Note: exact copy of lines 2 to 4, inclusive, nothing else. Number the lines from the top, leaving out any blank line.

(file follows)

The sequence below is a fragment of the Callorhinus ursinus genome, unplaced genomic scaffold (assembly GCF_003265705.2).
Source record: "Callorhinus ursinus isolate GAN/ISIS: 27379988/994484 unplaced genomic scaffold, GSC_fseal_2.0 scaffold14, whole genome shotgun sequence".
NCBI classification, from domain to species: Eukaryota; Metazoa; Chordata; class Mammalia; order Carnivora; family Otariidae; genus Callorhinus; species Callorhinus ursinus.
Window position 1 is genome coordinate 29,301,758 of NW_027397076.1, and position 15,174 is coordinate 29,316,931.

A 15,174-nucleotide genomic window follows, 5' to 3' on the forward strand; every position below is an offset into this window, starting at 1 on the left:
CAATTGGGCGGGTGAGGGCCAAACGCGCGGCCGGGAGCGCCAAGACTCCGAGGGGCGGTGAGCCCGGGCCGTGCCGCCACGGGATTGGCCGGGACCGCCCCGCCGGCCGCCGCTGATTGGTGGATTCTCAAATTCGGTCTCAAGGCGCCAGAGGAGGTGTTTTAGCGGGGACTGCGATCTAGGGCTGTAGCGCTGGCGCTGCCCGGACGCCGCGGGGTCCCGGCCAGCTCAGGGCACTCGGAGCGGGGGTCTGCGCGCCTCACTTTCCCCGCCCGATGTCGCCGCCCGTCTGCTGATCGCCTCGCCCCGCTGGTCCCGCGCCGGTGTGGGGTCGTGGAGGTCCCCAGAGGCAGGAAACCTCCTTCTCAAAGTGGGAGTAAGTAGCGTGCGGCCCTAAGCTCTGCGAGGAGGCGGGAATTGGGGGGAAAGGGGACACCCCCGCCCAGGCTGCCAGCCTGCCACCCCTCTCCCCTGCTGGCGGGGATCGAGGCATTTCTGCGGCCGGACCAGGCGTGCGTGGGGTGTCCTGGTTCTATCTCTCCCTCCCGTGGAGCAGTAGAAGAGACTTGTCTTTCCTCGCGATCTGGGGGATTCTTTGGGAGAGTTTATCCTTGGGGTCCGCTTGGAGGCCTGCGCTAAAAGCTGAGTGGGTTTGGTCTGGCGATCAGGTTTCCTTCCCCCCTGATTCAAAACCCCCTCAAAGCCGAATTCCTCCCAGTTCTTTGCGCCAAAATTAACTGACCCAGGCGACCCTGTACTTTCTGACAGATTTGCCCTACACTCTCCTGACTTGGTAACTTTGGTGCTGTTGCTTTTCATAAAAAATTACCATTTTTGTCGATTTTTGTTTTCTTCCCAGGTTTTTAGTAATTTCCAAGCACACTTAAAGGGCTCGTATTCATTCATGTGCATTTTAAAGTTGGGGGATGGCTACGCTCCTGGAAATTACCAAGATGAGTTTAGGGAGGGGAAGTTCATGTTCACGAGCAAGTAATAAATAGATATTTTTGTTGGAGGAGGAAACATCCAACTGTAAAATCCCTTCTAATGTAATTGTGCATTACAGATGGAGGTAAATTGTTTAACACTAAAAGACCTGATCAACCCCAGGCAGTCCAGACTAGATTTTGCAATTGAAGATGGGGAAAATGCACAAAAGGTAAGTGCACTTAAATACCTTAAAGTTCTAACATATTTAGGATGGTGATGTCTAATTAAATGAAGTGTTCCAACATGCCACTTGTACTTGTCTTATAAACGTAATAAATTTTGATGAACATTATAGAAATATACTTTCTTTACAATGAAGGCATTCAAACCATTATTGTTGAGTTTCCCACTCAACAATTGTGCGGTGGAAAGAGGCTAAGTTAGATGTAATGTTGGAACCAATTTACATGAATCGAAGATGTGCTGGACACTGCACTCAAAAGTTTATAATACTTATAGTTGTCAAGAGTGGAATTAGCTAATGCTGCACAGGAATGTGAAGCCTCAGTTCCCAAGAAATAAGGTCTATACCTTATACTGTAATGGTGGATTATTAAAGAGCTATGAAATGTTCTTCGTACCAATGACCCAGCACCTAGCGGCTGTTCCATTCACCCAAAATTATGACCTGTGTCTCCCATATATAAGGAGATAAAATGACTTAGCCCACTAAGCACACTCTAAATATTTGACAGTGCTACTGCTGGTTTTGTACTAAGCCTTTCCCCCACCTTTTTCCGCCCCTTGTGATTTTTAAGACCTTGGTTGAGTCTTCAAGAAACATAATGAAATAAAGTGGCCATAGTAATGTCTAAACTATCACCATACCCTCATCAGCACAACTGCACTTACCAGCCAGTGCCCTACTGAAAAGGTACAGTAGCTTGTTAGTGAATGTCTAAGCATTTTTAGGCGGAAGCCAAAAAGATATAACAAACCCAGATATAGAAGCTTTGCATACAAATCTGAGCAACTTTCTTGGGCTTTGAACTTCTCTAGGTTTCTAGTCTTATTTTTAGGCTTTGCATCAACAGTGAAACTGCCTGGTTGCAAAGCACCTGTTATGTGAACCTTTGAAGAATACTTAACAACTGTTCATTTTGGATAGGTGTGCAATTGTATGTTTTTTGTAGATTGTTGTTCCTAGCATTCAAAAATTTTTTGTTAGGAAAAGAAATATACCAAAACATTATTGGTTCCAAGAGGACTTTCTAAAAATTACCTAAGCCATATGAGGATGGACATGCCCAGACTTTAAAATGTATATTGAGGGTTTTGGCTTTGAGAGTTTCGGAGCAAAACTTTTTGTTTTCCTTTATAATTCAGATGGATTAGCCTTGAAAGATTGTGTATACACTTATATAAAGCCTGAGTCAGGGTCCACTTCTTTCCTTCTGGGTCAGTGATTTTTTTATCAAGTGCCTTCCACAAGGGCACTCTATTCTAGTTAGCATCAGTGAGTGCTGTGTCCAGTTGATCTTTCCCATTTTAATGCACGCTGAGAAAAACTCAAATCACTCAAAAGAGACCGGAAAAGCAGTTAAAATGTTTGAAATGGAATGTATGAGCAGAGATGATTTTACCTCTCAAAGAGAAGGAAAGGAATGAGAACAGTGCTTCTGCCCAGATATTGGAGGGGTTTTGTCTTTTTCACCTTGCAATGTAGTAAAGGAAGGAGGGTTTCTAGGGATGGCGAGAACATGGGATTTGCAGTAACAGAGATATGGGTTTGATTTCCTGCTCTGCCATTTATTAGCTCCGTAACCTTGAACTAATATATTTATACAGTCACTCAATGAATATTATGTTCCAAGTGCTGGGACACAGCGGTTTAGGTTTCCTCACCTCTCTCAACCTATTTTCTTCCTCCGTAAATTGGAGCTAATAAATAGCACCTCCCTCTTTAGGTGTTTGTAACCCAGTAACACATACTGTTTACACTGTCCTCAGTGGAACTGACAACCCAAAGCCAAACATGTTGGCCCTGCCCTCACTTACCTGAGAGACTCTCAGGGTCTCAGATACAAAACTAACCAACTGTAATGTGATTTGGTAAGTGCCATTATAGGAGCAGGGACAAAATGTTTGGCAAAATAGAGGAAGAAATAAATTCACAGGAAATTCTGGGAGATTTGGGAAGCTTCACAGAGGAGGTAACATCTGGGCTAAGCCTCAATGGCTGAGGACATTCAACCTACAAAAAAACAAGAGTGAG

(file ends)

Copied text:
Source record: "Callorhinus ursinus isolate GAN/ISIS: 27379988/994484 unplaced genomic scaffold, GSC_fseal_2.0 scaffold14, whole genome shotgun sequence".
NCBI classification, from domain to species: Eukaryota; Metazoa; Chordata; class Mammalia; order Carnivora; family Otariidae; genus Callorhinus; species Callorhinus ursinus.
Window position 1 is genome coordinate 29,301,758 of NW_027397076.1, and position 15,174 is coordinate 29,316,931.